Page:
Date: December 2007
Creator: Walker, Tammy

Murky Impressions of Postmodernism: Eugene Gant and Shakespearean Intertext in Thomas Wolfe's Look Homeward, Angel and Of Time and the River

Description: In this study, I analyze the significance of Shakespearean intertextuality in the major works of Thomas Wolfe featuring protagonist Eugene Gant: Look Homeward, Angel and Of Time and the River. Specifically, I explore Gant's habits and preferences as a reader by examining the narrative arising from the protagonist's perspectives of Shakespeare's The Merchant of Venice, Hamlet, and King Lear. I examine the significance of parallel reading habits of Wolfe the author and Gant the character. I also scrutinize the plurality of Gant's methods of cognition as a reader who interprets texts, communicates his connections with texts, and wars with texts. Further, I assess the cumulative effect of Wolfe's having blurred the boundaries between fiction and reality, between the novel and drama. I assert, then, that Wolfe, by incorporating a Shakespearean intertext, reveals aspects indicative of postmodernism.
Date: December 2007
Creator: Miller, Brenda

The Search for Cultural Identity: An Exploration of the Works of Toni Morrison

Description: Many of Toni Morrison's African-American characters attempt to change their circumstances either by embracing the white dominant culture that surrounds them or by denying it. In this thesis I explore several ways in which the characters do just that-either embrace or deny the white culture's right to dominion over them. This thesis deals primarily with five of Toni Morrison's novels: The Bluest Eye, Beloved, Paradise, Sula, and Tar Baby.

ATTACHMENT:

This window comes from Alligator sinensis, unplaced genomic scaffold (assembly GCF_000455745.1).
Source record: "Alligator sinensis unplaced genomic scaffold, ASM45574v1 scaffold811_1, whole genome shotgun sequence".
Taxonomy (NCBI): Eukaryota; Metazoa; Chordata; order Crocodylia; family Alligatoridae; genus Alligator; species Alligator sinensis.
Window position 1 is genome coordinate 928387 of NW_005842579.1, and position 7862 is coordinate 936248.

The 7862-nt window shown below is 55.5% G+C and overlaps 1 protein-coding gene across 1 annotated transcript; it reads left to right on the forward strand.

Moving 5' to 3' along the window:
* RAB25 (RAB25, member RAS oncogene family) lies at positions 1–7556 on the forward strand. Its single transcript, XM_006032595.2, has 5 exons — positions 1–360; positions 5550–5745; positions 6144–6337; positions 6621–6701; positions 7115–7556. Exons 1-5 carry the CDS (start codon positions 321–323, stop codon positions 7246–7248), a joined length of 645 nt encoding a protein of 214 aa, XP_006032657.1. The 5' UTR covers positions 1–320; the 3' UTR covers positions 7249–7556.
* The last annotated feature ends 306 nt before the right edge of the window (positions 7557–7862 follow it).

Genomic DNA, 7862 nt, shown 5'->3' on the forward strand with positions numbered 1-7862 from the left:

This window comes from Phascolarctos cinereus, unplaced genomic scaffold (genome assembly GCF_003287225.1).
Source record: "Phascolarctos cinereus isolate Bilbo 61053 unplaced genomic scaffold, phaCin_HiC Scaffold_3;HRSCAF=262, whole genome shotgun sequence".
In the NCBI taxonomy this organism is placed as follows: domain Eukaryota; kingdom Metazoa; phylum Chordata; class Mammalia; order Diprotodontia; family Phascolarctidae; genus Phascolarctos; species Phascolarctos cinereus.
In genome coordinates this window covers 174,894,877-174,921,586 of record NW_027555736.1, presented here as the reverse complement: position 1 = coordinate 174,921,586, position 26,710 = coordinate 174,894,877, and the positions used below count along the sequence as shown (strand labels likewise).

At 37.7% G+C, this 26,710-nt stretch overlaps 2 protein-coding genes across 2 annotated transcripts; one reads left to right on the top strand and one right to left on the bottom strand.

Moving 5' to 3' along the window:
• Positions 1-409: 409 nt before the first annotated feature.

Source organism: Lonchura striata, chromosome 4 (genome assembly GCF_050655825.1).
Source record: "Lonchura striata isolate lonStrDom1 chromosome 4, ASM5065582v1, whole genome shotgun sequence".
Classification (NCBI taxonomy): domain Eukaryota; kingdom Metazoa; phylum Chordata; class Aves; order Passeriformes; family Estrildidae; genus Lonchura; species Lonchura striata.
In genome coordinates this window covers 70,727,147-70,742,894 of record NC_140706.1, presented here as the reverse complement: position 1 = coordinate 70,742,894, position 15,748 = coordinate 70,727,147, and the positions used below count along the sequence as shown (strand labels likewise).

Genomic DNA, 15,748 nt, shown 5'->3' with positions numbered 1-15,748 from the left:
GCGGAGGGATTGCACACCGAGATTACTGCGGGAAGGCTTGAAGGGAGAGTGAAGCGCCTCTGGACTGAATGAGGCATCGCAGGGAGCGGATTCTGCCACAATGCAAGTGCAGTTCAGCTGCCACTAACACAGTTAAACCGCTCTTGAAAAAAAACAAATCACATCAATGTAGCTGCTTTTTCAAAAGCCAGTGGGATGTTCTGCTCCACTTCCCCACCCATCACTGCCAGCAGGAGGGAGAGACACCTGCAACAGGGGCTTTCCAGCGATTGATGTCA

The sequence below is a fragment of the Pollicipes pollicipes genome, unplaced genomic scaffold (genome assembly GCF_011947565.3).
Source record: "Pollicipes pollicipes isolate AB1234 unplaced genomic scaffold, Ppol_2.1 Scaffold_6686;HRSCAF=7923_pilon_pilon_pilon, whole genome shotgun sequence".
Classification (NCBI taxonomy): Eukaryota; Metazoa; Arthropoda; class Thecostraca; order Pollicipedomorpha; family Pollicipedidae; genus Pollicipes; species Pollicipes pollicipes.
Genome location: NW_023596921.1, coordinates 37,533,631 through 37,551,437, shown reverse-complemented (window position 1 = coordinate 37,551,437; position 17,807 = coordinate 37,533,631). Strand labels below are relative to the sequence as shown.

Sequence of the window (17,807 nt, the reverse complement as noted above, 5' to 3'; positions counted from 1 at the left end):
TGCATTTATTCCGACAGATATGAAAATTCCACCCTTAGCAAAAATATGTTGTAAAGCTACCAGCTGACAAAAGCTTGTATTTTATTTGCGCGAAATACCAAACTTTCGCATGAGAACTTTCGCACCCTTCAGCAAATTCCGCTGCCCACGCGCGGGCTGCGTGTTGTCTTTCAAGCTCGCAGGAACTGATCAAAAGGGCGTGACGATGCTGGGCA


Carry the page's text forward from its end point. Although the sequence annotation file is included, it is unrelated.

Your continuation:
Date: December 2007
Creator: Conway, Jennifer S.

Short Stories

Description: This collection of seven representative original short stories will include four short stories relating to a fictional location in Dallas, the Starry Skies gay country-and-western dance hall. Three short stories set in fabulous, sometimes absurd settings, will follow. A preface dealing with the nature of fictional place and non-fictional place in fiction will precede the collection of short stories.
Date: December 2007
Creator: Gay, Wayne Lee

Vulgar Moon

Description: The preface to this collection, "Speculation and Silence," argues that confessional poetry remains integral to contemporary poetics, though the implications of the term have changed since its "first-generation." Confessional poetry must not be dependent on simply the transmission of sensational details and the emotional consequences, but on poets' implementation of silence and restraint in both the diffusion of ideas and in the crafting of the piece. Vulgar Moon is a collection of poems in which I explore the implications of events ranging from erotic love and motherhood, to the devastation of New Orleans by Hurricane Katrina, and Jewish history. In addition, these pieces explore the inner workings of the human psyche, both tender and malignant, and the inherent human need for absolution.
Date: December 2007
Creator: Miller, Kelley Reno